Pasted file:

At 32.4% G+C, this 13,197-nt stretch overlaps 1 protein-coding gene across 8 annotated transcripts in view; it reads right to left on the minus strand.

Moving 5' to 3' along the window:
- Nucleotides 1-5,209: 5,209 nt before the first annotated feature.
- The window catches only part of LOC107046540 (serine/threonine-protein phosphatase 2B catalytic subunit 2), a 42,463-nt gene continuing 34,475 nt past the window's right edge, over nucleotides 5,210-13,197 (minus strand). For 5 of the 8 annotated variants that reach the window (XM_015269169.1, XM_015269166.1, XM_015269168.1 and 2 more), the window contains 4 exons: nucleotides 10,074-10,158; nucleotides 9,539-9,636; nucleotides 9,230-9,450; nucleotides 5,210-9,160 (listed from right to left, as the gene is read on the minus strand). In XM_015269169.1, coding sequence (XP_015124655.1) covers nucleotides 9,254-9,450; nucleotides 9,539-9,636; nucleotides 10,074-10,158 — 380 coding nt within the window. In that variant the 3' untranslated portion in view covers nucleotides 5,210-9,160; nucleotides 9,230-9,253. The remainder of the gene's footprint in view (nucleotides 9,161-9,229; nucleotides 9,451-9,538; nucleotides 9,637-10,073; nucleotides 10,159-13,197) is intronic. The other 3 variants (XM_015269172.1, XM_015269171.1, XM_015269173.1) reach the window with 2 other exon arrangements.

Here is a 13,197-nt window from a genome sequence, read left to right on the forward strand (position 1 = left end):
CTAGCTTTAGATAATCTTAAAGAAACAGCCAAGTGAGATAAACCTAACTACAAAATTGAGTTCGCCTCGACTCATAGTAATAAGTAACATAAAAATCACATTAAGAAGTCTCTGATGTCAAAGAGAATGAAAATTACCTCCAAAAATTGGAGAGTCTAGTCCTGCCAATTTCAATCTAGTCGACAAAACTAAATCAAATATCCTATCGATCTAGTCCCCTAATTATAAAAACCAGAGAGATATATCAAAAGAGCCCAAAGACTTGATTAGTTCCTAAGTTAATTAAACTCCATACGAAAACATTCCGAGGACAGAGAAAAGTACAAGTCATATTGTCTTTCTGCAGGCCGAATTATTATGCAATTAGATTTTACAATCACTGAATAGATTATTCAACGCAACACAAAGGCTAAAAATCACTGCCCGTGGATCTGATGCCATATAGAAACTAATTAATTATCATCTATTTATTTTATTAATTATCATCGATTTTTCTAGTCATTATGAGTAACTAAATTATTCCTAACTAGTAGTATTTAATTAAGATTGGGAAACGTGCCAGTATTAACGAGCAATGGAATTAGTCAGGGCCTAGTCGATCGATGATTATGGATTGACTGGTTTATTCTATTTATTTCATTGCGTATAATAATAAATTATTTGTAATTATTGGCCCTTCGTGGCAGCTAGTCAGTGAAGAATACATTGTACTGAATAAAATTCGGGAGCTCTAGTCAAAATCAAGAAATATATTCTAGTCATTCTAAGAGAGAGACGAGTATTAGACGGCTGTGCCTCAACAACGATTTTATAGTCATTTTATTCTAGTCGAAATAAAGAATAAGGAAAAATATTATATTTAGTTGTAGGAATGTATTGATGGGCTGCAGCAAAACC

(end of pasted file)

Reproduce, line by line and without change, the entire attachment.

At 32.4% G+C, this 13,197-nt stretch overlaps 1 protein-coding gene across 8 annotated transcripts in view; it reads right to left on the minus strand.

Moving 5' to 3' along the window:
- Nucleotides 1-5,209: 5,209 nt before the first annotated feature.
- The window catches only part of LOC107046540 (serine/threonine-protein phosphatase 2B catalytic subunit 2), a 42,463-nt gene continuing 34,475 nt past the window's right edge, over nucleotides 5,210-13,197 (minus strand). For 5 of the 8 annotated variants that reach the window (XM_015269169.1, XM_015269166.1, XM_015269168.1 and 2 more), the window contains 4 exons: nucleotides 10,074-10,158; nucleotides 9,539-9,636; nucleotides 9,230-9,450; nucleotides 5,210-9,160 (listed from right to left, as the gene is read on the minus strand). In XM_015269169.1, coding sequence (XP_015124655.1) covers nucleotides 9,254-9,450; nucleotides 9,539-9,636; nucleotides 10,074-10,158 — 380 coding nt within the window. In that variant the 3' untranslated portion in view covers nucleotides 5,210-9,160; nucleotides 9,230-9,253. The remainder of the gene's footprint in view (nucleotides 9,161-9,229; nucleotides 9,451-9,538; nucleotides 9,637-10,073; nucleotides 10,159-13,197) is intronic. The other 3 variants (XM_015269172.1, XM_015269171.1, XM_015269173.1) reach the window with 2 other exon arrangements.

Here is a 13,197-nt window from a genome sequence, read left to right on the forward strand (position 1 = left end):
CTAGCTTTAGATAATCTTAAAGAAACAGCCAAGTGAGATAAACCTAACTACAAAATTGAGTTCGCCTCGACTCATAGTAATAAGTAACATAAAAATCACATTAAGAAGTCTCTGATGTCAAAGAGAATGAAAATTACCTCCAAAAATTGGAGAGTCTAGTCCTGCCAATTTCAATCTAGTCGACAAAACTAAATCAAATATCCTATCGATCTAGTCCCCTAATTATAAAAACCAGAGAGATATATCAAAAGAGCCCAAAGACTTGATTAGTTCCTAAGTTAATTAAACTCCATACGAAAACATTCCGAGGACAGAGAAAAGTACAAGTCATATTGTCTTTCTGCAGGCCGAATTATTATGCAATTAGATTTTACAATCACTGAATAGATTATTCAACGCAACACAAAGGCTAAAAATCACTGCCCGTGGATCTGATGCCATATAGAAACTAATTAATTATCATCTATTTATTTTATTAATTATCATCGATTTTTCTAGTCATTATGAGTAACTAAATTATTCCTAACTAGTAGTATTTAATTAAGATTGGGAAACGTGCCAGTATTAACGAGCAATGGAATTAGTCAGGGCCTAGTCGATCGATGATTATGGATTGACTGGTTTATTCTATTTATTTCATTGCGTATAATAATAAATTATTTGTAATTATTGGCCCTTCGTGGCAGCTAGTCAGTGAAGAATACATTGTACTGAATAAAATTCGGGAGCTCTAGTCAAAATCAAGAAATATATTCTAGTCATTCTAAGAGAGAGACGAGTATTAGACGGCTGTGCCTCAACAACGATTTTATAGTCATTTTATTCTAGTCGAAATAAAGAATAAGGAAAAATATTATATTTAGTTGTAGGAATGTATTGATGGGCTGCAGCAAAACC